Simplifying Life for an Aging Adult

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Simplifying Life for an Aging Adult

Simplifying Life for an Aging Adult

Helping an aging adult live independently as long as possible can be a simple process if you keep safety and accessibility in mind and think long-term as you make plans to renovate an existing home or just parts of the home.

Since mobility may be a problem, as well as balance, one easy place to start is in the bathroom. The bathroom is the one room in the home where the most accidents occur, especially slip-and-falls. Anyone, no matter the age, can slip on a puddle of water, or trip over the lid of a standard shower or bath tub. But with a few adjustments, you can decrease the chance for such an accident and make life a little easier.

Safer Floors & Walls

Start with the floor. Make sure anything you can get off of the floor is off. Clean floors are a must, if you can. Depending on the type of remodeling project you’re willing to take on, you may want to install a pedestal vanity. Below, we’ll talk about non-skid mats you can put down if you decide not to remodel your bathroom to help an aging adult live independently, but you may want to consider carpeting the entire floor. This type of renovation will ensure that water does not pool on the floor, which could cause someone to slip and fall.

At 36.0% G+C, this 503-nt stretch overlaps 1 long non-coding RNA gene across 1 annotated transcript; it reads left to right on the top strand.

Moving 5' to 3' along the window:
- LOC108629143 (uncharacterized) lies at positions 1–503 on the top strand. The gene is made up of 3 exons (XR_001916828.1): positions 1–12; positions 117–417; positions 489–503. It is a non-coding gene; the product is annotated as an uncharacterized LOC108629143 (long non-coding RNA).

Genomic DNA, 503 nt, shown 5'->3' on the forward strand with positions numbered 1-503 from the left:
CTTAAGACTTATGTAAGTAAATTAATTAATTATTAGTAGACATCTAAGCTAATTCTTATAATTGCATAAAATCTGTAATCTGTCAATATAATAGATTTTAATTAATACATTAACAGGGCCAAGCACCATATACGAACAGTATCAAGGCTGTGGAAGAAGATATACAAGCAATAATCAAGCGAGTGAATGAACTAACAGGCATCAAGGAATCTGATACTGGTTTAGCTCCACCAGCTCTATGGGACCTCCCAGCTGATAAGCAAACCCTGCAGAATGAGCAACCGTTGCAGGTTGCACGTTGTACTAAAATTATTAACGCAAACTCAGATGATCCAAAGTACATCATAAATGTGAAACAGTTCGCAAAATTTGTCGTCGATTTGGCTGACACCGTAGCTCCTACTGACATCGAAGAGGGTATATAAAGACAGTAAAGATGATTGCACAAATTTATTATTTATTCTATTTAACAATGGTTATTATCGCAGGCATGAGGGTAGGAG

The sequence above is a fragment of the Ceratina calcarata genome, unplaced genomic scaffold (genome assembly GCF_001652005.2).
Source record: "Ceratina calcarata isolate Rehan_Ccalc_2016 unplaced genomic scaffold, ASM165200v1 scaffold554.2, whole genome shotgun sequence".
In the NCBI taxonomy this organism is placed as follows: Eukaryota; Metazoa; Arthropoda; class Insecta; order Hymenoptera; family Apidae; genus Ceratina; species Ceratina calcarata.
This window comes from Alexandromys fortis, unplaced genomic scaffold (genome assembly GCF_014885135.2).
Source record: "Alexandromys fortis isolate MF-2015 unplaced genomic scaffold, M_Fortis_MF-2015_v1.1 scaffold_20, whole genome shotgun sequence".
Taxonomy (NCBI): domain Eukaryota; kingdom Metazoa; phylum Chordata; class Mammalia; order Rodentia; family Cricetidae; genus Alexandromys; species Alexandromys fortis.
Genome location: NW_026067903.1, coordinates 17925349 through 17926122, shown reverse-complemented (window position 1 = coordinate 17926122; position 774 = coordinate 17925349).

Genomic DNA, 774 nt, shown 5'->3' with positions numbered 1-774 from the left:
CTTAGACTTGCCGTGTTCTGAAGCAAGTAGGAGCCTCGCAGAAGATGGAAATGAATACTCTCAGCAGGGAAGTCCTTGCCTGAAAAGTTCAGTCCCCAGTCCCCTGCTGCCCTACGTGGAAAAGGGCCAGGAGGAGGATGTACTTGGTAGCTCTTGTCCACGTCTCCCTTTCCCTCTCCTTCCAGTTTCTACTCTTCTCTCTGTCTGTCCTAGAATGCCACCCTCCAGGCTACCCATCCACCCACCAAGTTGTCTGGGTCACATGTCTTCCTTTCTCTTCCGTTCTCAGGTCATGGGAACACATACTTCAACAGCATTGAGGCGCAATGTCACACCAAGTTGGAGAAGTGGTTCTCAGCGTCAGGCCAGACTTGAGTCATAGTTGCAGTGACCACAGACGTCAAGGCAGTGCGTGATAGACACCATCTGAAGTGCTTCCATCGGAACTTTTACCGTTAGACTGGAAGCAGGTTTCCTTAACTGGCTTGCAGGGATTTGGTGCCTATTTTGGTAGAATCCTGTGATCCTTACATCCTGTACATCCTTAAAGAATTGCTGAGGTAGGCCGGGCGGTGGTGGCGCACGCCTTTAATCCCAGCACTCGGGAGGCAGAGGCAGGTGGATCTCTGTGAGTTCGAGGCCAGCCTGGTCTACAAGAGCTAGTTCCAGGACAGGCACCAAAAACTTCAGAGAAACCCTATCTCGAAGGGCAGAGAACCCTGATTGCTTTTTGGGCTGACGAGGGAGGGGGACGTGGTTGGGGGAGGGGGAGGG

On the walls, you should install grab bars, which can help someone stay balanced as they move around the bathroom. Certainly, you should install grab bars near the toilet and the shower/tub itself. Make sure you install the grab bars in drywall, and make sure that they are firmly anchored into place. One surefire way to cause someone to slip and fall is if a grab bar someone is holding onto comes loose from the wall.

Safer & Easier Appliances

Look at the appliances you have in the bathroom. Electricity and water don’t mix, so anything with a plug should be replaced with battery-operated appliances.

Another easy fix is replacing any knobs in the bathroom (like on a cabinet) with pulls. Pulls are easier for someone with limited mobility to use, as opposed to knobs, which must be twisted. Someone with arthritis may find knobs difficult to use. Something as simple as pulls is an easy way to help someone.

Also, look at the lighting in the bathroom. Is there enough lighting for someone to see if there is water on the floor, or where the lip of the tub or shower is? Consider adding lights above the toilet and above the shower.

Safer Bathing

Perhaps the most important renovation you can do is to replace your existing tub or shower with a walk-in tub. Such a tub provides not only peace of mind but also a safe space in which someone can clean themselves. With no lip to step over, you minimize possible slip and falls. You may also want to install a seat in the shower, so that someone with limited mobility does not have to stand while showering. If you cannot install a walk-in tub, then consider installing at least a seat.

If you choose not to replace your current shower or tub with a walk-in tub, then you should, at the very least, put in place non-skid mats on the floor, perhaps several, and definitely one by the tub or shower. A mat will not only give someone using the tub or shower a fairly dry surface on which to stand (you may want to take it off the floor in between showers or baths, if possible), but it will also help someone using the shower or tub stay balanced as they get into and out of a standard shower.

Helping someone retain the ability to live independently is something that is important to do as well as simple to do, if you take into account all the ways in which someone may get hurt in the bathroom. A few changes can go a long way.

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